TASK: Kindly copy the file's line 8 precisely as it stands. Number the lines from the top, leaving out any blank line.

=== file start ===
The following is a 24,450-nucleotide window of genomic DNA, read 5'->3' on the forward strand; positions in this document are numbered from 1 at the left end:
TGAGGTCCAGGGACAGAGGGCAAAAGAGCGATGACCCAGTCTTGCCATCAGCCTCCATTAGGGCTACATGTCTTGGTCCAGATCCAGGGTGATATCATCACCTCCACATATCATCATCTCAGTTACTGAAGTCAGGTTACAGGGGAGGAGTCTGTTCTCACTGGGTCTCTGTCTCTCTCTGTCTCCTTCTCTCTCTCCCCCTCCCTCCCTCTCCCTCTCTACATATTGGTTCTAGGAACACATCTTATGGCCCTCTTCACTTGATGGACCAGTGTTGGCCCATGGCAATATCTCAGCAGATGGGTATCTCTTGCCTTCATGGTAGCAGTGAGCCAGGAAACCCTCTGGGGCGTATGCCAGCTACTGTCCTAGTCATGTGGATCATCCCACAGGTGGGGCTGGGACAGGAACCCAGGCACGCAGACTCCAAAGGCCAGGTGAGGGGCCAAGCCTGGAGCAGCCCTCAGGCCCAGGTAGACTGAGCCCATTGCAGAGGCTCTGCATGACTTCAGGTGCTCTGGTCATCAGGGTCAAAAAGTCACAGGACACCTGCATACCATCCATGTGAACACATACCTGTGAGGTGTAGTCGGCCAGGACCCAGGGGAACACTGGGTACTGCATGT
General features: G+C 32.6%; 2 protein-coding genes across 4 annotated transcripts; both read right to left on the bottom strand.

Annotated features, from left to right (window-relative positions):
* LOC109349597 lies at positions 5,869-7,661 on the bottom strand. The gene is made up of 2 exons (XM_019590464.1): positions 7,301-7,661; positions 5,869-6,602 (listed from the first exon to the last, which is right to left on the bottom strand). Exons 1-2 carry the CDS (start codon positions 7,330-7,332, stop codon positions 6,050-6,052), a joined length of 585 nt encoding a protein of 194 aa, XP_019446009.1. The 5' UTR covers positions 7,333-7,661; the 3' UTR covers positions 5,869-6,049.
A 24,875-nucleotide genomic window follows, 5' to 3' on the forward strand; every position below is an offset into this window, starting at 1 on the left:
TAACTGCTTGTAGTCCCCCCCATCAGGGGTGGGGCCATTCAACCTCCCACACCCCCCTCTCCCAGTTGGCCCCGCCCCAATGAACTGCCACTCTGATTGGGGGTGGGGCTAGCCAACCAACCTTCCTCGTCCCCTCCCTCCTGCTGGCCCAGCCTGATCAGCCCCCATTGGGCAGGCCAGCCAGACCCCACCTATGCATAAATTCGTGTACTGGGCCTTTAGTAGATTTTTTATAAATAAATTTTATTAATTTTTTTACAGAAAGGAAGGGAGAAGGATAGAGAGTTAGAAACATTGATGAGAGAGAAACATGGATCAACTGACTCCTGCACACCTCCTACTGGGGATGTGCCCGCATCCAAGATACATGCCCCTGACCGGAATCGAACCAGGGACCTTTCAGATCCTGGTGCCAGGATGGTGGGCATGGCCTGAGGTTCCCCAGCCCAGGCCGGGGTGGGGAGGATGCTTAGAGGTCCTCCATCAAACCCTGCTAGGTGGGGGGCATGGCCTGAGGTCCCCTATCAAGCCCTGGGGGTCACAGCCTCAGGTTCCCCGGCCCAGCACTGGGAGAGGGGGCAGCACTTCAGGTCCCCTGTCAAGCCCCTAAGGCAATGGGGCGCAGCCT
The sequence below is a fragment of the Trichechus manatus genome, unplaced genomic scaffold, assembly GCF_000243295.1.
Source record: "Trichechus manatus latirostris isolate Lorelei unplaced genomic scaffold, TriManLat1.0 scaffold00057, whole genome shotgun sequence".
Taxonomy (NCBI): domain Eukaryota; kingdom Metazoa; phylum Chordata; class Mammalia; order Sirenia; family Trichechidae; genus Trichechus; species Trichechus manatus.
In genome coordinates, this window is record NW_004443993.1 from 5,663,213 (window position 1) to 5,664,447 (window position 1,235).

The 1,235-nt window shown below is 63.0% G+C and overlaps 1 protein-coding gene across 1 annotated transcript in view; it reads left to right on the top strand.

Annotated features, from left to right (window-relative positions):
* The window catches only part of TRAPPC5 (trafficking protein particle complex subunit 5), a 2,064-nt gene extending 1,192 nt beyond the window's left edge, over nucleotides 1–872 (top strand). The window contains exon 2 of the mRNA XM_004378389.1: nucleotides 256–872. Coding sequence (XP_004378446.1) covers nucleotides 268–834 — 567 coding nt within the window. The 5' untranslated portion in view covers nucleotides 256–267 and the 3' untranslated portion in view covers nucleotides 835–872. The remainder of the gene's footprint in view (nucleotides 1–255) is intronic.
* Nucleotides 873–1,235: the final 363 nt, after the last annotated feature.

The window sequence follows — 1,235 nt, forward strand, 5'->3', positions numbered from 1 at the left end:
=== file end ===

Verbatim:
The sequence below is a fragment of the Trichechus manatus genome, unplaced genomic scaffold, assembly GCF_000243295.1.